Maple Ridge council gave the final OK Tuesday to a safer streets bylaw that prohibits panhandling within 10 metres of banks, ATMs, bus stops, liquor stores, pot stores, daycares, or anyone sitting in a motor vehicle at a traffic light.
Council voted 6-1 to fourth reading, with Coun. Kiersten Duncan opposed.
Mayor Mike Morden said the bylaw is about providing safe passage “… on our streets and into our businesses. This is about keeping the public safe.”
Two community safety officers will use discretion in enforcing the bylaw and help connect street people with services, he added.
“This is about deterrence. It’s about prevention. It’s also … to connect people with the help they need if they’re ready, willing and able to take it,” Morden said at council.
The bylaw targets aggressive panhandling, stating that people can’t “sit or lie on a street in a manner which obstructs or impedes” pedestrian traffic.
The minimum fine is $50.
As well, people can’t ask for money if they’re part of a group of three or more and they can’t continue to harass someone who’s said no to a request for spare change.
Morden said that most panhandling is related to collecting money for drugs.
“We’ve committed to making sure we provide all the vehicles possible to get people the help they need, but also we’ve made extreme commitments to ensure we will have safe streets,” Morden said.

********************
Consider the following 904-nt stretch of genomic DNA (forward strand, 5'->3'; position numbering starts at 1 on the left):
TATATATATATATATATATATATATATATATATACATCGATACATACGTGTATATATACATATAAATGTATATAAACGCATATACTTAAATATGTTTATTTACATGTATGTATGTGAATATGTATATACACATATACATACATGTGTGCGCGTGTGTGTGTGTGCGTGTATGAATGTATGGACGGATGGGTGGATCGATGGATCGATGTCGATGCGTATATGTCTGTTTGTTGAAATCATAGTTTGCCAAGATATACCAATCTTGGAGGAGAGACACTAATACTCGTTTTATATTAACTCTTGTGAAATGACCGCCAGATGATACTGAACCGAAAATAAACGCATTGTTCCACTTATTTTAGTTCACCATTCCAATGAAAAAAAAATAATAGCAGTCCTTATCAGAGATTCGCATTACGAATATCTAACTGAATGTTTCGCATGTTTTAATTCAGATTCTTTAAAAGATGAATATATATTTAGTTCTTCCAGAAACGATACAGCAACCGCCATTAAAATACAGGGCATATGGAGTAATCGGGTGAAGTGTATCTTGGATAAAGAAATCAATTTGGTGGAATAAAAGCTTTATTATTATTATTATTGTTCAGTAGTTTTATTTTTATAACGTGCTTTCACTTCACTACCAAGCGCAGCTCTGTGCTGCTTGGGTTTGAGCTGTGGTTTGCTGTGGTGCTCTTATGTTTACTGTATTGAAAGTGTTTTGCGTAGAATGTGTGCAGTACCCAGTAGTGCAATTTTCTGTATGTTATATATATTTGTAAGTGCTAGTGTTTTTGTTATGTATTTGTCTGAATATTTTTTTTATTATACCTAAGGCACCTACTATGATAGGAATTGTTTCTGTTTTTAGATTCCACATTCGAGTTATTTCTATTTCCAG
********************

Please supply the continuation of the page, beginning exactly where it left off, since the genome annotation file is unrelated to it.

The bylaw is part of council’s community safety plan.
Coun. Judy Dueck said that council wants to help people, but must also listen to all citizens, including residents and businesses.
“I believe we have an obligation to ensure all our citizens are safe,” Dueck said.
The city, though, should focus on reducing the stigma of mental illness and addiction, said Duncan, adding that she’s heard that street people are afraid.
“We have a lot of love and compassion in our community, but unfortunately, I have to admit, we also have a lot of hate,” Duncan added.
She said the bylaw wasn’t about helping people, but fining them.
Duncan also said she understood what the rest of council was attempting, but that the city instead should help social service agencies that deal with homelessness.
“We respect the rights of individuals to solicit for money, however, we are putting some limitations on that support in order to respect the right of our citizens to safety and security,” said Coun. Chelsa Meadus.
Council can’t improve the downtown if people don’t want to walk in the area, she added.
A staff report notes that passive panhandling cannot be prohibited because it’s protected under the Charter of Rights and Freedoms.